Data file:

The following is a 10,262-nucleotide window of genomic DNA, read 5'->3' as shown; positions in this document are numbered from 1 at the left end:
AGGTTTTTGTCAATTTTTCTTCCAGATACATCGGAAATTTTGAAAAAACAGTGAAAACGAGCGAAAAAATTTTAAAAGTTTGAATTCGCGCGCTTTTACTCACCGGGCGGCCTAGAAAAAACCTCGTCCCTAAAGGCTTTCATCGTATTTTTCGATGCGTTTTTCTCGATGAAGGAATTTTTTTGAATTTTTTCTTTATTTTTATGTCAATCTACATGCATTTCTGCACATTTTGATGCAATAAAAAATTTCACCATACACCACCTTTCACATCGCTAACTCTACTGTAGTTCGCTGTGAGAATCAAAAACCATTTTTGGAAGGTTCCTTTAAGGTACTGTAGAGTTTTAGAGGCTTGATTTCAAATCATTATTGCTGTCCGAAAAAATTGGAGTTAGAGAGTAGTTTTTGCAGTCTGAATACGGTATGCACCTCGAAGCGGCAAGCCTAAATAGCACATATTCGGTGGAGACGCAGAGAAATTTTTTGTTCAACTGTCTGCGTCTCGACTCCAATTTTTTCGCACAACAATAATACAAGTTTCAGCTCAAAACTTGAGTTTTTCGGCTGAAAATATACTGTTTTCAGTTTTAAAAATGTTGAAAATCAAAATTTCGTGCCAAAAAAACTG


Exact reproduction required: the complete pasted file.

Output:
The following is a 10,262-nucleotide window of genomic DNA, read 5'->3' as shown; positions in this document are numbered from 1 at the left end:
AGGTTTTTGTCAATTTTTCTTCCAGATACATCGGAAATTTTGAAAAAACAGTGAAAACGAGCGAAAAAATTTTAAAAGTTTGAATTCGCGCGCTTTTACTCACCGGGCGGCCTAGAAAAAACCTCGTCCCTAAAGGCTTTCATCGTATTTTTCGATGCGTTTTTCTCGATGAAGGAATTTTTTTGAATTTTTTCTTTATTTTTATGTCAATCTACATGCATTTCTGCACATTTTGATGCAATAAAAAATTTCACCATACACCACCTTTCACATCGCTAACTCTACTGTAGTTCGCTGTGAGAATCAAAAACCATTTTTGGAAGGTTCCTTTAAGGTACTGTAGAGTTTTAGAGGCTTGATTTCAAATCATTATTGCTGTCCGAAAAAATTGGAGTTAGAGAGTAGTTTTTGCAGTCTGAATACGGTATGCACCTCGAAGCGGCAAGCCTAAATAGCACATATTCGGTGGAGACGCAGAGAAATTTTTTGTTCAACTGTCTGCGTCTCGACTCCAATTTTTTCGCACAACAATAATACAAGTTTCAGCTCAAAACTTGAGTTTTTCGGCTGAAAATATACTGTTTTCAGTTTTAAAAATGTTGAAAATCAAAATTTCGTGCCAAAAAAACTG